Sweetened by spoken word poetry and acoustic riffs, The Nameless Coffeehouse (3 Church St.) typically offers live entertainment the first Saturday of every month. While attending Tufts University in Medford, singer-songwriter Tracy Chapman strummed her guitar at the volunteer-run venue, which also welcomed such comedians as Andy Kaufman and Jay Leno early in their careers.
In the 1950s and '60s folk great Joan Baez, along with a young Bob Dylan, entertained patrons of Harvard Square's legendary Club 47, now Club Passim (47 Palmer St.). This unpretentious basement-level listening room is at the core of a non-profit arts organization that also coordinates music classes and workshops as well as the weeklong BCMFest (Boston Celtic Music Fest) in mid-January. Phone (617) 492-5300.
Regattabar opened in Cambridge in 1985. The sleek club at The Charles Hotel (1 Bennett St.), quickly rose to the top of the charts, securing its status as one of the area's best with sophisticated vibes and top-notch performers; phone (617) 661-5000. Nearby on Eliot Street, Charlie's Kitchen is a hard-to-miss beacon with its mishmash of kitschy neon signs advertising everything from pints of Guinness to “Shish-K-Bab.” The awesomely tacky signage continues inside the ground-floor, ‘50s-style diner, which, as the light bulb-framed marquee will tell you, is acclaimed for its classic double cheeseburger. A beer garden, live music and social calendar events like karaoke and trivia night cater to a buoyant college-age crowd. Phone (617) 492-9646.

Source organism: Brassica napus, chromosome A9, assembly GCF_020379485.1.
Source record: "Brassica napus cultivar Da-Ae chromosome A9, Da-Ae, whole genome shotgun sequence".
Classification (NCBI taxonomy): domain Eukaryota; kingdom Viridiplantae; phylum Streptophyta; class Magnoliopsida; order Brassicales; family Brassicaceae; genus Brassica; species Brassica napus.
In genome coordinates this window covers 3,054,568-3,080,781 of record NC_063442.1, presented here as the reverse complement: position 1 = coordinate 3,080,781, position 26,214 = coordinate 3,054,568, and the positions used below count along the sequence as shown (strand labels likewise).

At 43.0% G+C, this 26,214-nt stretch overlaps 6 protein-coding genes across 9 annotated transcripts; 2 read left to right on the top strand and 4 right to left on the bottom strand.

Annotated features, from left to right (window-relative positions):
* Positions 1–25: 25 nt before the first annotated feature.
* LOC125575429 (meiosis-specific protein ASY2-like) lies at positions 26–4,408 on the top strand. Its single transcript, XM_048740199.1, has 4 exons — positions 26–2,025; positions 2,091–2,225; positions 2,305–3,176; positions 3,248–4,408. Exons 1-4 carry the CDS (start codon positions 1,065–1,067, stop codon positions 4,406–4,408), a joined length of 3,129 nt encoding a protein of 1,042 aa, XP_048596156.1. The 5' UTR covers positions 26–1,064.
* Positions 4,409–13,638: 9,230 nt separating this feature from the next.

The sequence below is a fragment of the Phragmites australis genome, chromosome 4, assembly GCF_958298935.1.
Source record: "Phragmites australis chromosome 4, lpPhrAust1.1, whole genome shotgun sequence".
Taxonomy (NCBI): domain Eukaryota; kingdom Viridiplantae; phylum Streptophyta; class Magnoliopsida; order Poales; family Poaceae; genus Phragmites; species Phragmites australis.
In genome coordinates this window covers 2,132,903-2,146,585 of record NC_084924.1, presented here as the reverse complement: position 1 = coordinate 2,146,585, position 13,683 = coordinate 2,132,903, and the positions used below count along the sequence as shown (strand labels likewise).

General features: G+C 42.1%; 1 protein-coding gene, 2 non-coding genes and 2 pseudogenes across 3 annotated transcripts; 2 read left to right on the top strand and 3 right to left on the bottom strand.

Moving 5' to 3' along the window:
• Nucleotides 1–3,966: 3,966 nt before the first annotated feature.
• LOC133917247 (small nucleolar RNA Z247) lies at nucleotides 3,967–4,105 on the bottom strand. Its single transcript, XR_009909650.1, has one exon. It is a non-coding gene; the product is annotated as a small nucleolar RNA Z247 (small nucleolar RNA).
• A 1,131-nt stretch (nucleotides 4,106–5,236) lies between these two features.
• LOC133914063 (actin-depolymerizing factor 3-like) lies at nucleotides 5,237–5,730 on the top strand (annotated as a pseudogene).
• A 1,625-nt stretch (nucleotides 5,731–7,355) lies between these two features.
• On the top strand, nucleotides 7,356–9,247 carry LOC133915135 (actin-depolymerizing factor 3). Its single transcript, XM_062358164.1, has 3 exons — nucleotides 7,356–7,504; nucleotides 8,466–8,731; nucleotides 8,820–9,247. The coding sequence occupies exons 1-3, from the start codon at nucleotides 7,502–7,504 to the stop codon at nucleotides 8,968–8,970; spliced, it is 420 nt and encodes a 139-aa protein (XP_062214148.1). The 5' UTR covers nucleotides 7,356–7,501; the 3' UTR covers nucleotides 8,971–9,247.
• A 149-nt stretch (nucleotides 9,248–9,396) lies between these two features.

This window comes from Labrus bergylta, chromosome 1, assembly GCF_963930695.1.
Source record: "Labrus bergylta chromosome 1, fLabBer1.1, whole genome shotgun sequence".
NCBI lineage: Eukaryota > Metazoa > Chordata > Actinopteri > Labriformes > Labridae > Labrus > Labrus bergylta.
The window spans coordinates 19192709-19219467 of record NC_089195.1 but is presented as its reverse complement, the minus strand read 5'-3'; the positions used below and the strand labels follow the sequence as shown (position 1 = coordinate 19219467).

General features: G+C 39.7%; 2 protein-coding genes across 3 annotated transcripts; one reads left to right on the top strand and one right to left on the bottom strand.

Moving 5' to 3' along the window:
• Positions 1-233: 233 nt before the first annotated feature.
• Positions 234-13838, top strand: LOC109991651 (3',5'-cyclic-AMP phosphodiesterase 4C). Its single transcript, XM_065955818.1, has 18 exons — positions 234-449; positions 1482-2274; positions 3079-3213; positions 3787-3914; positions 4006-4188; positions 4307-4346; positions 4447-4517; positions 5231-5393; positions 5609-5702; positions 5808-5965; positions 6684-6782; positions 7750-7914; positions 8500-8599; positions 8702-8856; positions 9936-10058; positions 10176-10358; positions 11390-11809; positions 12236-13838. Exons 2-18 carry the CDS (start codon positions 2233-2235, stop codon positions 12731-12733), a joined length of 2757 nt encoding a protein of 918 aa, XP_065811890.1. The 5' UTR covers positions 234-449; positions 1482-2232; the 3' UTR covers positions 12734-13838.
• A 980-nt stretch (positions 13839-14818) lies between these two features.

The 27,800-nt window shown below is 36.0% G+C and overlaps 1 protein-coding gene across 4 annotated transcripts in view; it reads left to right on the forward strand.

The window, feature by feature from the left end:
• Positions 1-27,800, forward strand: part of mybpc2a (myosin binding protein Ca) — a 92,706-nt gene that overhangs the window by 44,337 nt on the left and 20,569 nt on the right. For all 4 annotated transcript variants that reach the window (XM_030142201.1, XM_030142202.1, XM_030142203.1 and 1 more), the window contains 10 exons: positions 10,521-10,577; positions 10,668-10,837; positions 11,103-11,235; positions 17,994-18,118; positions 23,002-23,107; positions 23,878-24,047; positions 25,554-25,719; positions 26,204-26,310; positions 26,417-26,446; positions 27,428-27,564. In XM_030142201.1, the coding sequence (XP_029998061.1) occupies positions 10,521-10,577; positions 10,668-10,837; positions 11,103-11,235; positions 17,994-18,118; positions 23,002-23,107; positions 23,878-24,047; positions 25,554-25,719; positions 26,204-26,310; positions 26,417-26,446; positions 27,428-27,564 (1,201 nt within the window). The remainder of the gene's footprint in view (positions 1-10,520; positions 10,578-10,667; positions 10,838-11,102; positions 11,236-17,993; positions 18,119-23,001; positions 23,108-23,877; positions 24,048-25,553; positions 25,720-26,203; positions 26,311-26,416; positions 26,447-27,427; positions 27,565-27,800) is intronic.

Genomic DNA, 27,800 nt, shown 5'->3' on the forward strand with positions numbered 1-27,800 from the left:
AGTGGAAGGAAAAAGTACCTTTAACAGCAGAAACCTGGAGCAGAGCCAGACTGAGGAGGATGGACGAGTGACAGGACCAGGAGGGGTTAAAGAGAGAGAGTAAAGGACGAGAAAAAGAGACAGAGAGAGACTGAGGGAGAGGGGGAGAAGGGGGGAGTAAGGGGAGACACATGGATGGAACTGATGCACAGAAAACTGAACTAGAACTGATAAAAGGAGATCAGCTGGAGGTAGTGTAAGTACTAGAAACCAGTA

Exiting Charlie's, hang a right on Winthrop Street and stop in at The Red House . Located inside a onetime residence built in the 1800s, the elegant restaurant has patio seating available in warm weather, while its fireside bar keeps winter season barhoppers nice and toasty. Phone (617) 576-0605. Also on Winthrop Street is Grendel's Den , an underground haven for beer snobs. The menu eschews big brands like Budweiser and Miller in favor of brews from Lindemans, a family-run Belgian operation that produces lambic beers, and New England's own Narragansett. Phone (617) 491-1160.
If a bit of twilight relaxation and reflection is what you're after, savor the flan served up at Café Pamplona (12 Bow St.), a traditional European-style bistro patronized by local intellectuals since 1959. Or, nibble on sweet potato fries at Cambridge Common (1667 Massachusetts Ave.), then head downstairs to the lush, dimly lit Lizard Lounge , an intimate showcase for aspiring lyricists and hometown musicians. Phone (617) 492-0352 for Café Pamplona, (617) 547-1228 for Cambridge Common or (617) 547-0759 for Lizard Lounge.
Music venues and bars are scattered all along Massachusetts Avenue. If you're heading southeast from Harvard Square toward Boston, you'll pass through Central Square, another of Cambridge's nightlife hubs. Dominating the scene here is The Middle East Restaurant & Nightclub , at Mass Ave and Brookline Street. A fixture since the early 1970s, it boasts multiple performance spaces and welcomes underground hip-hop and rock groups, jazz and blues singers, and reggae artists. Phone (617) 864-3278. Or, if you're looking for an evening of scintillating conversation, you can mingle with future astrophysicists and software engineers and other genius-types at the laid-back Miracle of Science Bar + Grill (321 Massachusetts Ave.), located on the outskirts of MIT. Phone (617) 868-2866.
Things to Do Charles Riverboat Co.